Amidst reports of first baby cloned by French scientists, a government committee which looks into all aspects of stem cell research, including cloning, is meeting next month to consider the new developments in the area and Indian stand on the issue.
"The National Bioethics
Committee under the Department of Biotechnology (DBT), is meeting on 10th January. Though a regular meeting, it will discuss the complex issue of human cloning along with several other areas in the light of claims of the first cloned baby," said Dr Manju Sharma, DBT Secretary.
Sharma said the committee had considered all facets of stem cell research while framing the country's policy according to which government will not support any cloning effort for reproductive purpose. Thus, there will not be any effort towards human cloning in the country.
However, the meeting will discuss the cloning issue including its beneficial aspects again in the light of the claims by French scientists that they had succeeded in cloning a baby girl, she said. Sharma did not rule out changes in the current policy.
She said cloning is beset with many long-term consequences which had ethical and moral dimensions. It can also lead to exploitation by multinationals. "If a multinational is able to develop a clone and patents it... what kind of impact it will have on society and world?"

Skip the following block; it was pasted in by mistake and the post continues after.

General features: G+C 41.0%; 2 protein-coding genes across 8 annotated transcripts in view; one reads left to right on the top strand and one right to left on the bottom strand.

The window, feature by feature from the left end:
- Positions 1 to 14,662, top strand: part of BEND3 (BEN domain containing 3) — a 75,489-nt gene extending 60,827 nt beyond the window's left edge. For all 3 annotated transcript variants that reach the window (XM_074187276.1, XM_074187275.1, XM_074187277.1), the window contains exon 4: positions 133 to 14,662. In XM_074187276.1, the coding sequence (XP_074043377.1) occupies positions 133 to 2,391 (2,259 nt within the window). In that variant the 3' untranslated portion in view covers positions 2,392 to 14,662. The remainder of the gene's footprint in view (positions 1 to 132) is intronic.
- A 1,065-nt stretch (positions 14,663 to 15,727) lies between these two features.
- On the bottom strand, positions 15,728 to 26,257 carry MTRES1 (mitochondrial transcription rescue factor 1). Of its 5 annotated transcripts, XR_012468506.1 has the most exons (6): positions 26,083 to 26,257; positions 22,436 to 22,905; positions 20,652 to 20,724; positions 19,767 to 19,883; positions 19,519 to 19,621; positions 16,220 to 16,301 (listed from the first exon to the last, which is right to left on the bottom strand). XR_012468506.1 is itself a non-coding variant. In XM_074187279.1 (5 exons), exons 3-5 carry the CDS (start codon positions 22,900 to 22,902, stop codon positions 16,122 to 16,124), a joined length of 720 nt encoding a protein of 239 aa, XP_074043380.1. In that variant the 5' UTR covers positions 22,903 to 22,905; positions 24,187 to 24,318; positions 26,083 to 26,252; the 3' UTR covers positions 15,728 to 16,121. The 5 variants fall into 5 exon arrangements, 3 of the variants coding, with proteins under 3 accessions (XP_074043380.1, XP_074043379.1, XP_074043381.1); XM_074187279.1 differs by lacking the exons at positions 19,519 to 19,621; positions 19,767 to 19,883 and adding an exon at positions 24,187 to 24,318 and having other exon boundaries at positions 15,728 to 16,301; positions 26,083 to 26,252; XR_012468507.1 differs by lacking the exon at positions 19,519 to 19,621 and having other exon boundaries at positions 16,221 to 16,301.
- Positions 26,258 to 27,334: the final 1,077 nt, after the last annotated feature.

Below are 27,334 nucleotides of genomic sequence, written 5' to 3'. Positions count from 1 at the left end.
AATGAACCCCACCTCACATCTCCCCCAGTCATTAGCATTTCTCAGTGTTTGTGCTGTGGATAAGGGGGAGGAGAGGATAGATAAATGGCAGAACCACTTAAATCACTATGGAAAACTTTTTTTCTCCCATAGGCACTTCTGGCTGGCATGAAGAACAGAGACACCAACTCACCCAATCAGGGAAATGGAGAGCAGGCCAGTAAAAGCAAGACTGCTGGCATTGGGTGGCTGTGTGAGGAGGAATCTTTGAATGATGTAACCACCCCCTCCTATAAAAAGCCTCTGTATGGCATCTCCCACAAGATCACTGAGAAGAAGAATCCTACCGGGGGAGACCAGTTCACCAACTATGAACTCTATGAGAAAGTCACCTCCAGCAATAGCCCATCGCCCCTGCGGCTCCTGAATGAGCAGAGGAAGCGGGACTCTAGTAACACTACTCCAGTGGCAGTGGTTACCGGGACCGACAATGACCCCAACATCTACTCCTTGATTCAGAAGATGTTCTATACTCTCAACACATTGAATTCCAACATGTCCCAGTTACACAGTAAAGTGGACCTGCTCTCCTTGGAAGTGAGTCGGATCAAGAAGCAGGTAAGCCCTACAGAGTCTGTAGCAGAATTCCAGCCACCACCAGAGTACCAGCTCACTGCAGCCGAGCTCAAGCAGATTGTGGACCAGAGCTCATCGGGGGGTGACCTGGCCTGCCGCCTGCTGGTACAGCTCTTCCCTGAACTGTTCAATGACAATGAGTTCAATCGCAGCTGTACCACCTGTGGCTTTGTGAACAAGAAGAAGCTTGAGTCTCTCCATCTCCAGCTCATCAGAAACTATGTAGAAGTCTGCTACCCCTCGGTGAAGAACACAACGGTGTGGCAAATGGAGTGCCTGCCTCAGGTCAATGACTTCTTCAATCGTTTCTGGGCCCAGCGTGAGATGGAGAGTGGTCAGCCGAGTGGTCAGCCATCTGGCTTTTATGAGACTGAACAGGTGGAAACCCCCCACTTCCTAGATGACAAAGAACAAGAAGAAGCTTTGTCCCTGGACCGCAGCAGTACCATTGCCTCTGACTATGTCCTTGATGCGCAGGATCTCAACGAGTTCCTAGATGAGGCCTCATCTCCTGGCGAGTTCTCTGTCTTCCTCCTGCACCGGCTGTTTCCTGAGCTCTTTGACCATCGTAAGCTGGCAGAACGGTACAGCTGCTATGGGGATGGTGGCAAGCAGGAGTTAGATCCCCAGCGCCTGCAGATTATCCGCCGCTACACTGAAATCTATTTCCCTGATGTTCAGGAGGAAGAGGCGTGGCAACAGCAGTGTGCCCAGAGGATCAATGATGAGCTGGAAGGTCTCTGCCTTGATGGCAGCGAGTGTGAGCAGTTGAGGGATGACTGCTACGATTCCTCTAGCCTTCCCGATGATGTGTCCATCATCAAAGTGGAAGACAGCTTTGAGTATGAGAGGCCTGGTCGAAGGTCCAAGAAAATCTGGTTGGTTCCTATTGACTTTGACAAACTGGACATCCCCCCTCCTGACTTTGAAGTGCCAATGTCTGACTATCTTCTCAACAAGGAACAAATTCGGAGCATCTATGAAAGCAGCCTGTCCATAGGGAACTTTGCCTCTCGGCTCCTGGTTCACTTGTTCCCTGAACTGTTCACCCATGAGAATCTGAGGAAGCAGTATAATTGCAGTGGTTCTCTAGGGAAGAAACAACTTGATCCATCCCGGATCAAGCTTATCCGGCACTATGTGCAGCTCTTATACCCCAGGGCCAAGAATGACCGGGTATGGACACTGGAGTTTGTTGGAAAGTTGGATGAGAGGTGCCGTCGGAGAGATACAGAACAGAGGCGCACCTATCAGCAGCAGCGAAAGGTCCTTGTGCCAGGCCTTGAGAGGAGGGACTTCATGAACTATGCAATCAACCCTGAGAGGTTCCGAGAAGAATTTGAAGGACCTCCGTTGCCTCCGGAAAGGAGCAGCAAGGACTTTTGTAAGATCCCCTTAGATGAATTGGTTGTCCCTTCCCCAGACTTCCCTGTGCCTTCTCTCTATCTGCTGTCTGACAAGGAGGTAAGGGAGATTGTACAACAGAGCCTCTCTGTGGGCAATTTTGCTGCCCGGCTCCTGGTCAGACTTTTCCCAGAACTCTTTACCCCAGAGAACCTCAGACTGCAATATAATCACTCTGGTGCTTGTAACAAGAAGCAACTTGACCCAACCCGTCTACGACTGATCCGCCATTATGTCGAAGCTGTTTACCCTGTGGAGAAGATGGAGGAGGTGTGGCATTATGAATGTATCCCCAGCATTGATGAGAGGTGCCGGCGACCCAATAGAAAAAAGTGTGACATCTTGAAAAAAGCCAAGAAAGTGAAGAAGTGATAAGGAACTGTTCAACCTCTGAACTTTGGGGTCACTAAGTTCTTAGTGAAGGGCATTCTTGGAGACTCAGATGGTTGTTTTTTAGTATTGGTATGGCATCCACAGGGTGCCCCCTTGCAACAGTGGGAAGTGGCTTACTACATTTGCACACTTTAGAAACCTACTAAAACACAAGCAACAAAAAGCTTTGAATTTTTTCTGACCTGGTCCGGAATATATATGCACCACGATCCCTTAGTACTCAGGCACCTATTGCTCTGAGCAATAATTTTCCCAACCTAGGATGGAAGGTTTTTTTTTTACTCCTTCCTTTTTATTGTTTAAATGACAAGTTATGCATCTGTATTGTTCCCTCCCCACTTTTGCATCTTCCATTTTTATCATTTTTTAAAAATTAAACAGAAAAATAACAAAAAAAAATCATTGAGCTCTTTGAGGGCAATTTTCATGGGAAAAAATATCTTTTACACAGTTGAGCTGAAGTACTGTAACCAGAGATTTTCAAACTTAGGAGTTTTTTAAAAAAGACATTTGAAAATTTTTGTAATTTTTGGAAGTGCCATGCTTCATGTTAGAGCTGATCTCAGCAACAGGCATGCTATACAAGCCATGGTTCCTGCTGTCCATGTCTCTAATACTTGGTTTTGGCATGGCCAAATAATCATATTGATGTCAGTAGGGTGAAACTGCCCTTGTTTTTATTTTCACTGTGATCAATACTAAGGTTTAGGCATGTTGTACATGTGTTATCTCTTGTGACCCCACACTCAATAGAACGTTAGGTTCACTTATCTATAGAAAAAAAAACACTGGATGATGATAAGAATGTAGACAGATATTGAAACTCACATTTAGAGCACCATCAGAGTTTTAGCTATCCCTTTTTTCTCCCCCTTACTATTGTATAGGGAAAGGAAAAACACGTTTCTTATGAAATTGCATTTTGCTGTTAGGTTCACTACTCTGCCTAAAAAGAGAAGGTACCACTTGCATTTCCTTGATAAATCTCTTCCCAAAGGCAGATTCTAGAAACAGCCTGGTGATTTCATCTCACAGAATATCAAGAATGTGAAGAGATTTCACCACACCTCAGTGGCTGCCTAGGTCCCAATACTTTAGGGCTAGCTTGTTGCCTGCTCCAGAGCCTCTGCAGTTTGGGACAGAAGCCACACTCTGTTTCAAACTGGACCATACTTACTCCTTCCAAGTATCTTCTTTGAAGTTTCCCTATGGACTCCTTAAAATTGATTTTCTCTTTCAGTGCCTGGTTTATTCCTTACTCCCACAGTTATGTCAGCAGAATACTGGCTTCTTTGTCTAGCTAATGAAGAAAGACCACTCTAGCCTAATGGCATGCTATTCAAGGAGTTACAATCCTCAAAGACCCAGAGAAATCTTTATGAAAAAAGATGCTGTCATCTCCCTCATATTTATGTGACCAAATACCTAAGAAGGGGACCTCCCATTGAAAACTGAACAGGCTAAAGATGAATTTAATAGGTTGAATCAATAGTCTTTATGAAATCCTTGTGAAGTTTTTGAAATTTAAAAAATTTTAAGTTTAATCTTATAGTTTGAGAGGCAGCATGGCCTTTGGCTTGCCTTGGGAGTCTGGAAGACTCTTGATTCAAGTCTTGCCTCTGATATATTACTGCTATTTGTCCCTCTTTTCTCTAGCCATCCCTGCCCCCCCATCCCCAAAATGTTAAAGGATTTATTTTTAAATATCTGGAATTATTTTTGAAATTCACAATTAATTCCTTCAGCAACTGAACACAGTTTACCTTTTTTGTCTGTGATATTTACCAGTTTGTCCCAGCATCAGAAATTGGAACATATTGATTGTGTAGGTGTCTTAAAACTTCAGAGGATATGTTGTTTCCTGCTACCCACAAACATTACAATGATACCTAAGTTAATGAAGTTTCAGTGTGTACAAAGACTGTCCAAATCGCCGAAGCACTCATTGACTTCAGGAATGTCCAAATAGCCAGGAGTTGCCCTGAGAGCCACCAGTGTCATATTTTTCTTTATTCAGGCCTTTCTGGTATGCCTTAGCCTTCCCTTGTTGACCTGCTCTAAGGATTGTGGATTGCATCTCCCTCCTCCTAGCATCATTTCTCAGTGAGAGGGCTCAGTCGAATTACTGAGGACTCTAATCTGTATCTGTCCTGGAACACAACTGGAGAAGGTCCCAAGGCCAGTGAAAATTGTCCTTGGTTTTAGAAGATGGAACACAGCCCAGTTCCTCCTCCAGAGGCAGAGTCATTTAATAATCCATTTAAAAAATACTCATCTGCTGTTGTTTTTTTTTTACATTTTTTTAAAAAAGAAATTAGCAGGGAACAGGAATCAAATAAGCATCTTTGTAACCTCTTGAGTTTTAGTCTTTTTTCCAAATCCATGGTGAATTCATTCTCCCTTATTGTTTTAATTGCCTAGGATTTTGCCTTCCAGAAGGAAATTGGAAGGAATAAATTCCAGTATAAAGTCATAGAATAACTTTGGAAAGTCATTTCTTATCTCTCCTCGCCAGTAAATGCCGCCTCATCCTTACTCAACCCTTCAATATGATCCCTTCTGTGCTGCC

"The company will have total right over the clone... it can even produce more clones ...There are many aspects that need to be looked into," she said.
Even if it takes 10 years to develop any cure against these diseases, it will have tremendous long lasting impact on humanity. However, if the technique of cloning is perfected, it will mean a great success in terms of science and knowledge, Sharma said.
But so far the response to the cloning claim had been guarded. In fact, there had been no concrete proof to show that human cloning had been done successfully, she said adding that the cloning involved high science.
However, cloning does have some beneficial aspects. It can help childless couples. Those who have the problem of still-births may clone a baby from the DNA of the still-born child. But, all these aspects have many long-term implications.
There are also the questions of ethics and Intellectual Property Rights (IPR). As a clone is the replica of the parent from which DNA is taken, it may have same problems. In nature, hetrozygosity (an offspring involving genetic material from two different parents) has been favoured as it usually leads to healthier progeny.